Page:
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The scene: An interrogation room.

The players: At least three people

The Bad Cop comes at the Subject hard, being aggressive and threatening, forcing the Subject into a defensive, combative, position.

The Good Cop then comes in with a moderate approach, soothing the Subject, positioning hermself as a friend or advocate of the Subject, if only the Subject can meet the Good Cop part way or otherwise co-operate.

The Subject is then manipulated into feeling that the Good Cop offers a reasonable choice, and if the Routine works, takes the Good Cop's offer--an offer that might not have looked so good were it not for the Bad Cop's preliminary treatment.

This routine is a stock element of some police dramas, but also in political thrillers in the context of a torture of dissidents, interrogation of prisoners of war, and like situations.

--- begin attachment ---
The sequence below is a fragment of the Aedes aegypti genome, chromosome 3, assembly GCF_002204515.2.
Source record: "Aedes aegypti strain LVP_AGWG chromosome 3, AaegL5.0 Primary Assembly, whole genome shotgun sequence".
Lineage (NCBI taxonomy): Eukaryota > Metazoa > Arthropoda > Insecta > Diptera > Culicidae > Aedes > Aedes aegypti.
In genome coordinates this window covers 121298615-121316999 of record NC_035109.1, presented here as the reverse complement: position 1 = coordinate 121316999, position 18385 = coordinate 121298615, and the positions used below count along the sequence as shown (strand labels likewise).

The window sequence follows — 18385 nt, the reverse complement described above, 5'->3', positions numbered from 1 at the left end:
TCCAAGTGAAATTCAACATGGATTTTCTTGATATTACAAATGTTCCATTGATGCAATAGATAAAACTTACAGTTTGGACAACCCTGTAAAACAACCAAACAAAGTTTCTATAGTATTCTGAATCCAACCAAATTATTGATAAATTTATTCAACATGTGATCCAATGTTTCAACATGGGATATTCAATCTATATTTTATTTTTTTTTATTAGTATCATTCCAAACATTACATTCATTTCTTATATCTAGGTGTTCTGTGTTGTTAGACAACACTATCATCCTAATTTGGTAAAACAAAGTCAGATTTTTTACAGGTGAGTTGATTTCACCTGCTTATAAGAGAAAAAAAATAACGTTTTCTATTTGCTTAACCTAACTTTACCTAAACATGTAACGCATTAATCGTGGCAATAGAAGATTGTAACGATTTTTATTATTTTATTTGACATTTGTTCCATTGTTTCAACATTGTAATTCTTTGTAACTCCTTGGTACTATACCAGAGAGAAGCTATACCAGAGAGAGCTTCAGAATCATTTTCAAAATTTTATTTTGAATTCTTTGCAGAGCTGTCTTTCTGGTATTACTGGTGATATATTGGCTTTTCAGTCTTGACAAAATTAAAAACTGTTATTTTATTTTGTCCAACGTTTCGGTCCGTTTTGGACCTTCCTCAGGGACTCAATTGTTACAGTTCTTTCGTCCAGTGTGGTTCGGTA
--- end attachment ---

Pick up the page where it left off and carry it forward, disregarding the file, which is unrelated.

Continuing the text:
In a wider political context, radical parties or candidates can play the role of Bad Cop to the Good Cop of more centrist parties or candidates. Or a single party can play both roles at different times, for example by leaking news of a 2% increase in inflation (bad cop) a few weeks before announcing a mere 1% increase (good cop). The leak makes the announcement look better. (See also TrialBalloon and PushPolling).

The behaviour of the prosecutors of such a routine can be intentional. On the other hand, the effect on someone faced with extreme and less-extreme options can be similar to that of the Subject, without the effect having been intentional.

"Is this a viable way to deal with people in an online community?" I think it may be if the rolls are predefined.

CategoryConflict CategoryConflictResolution?


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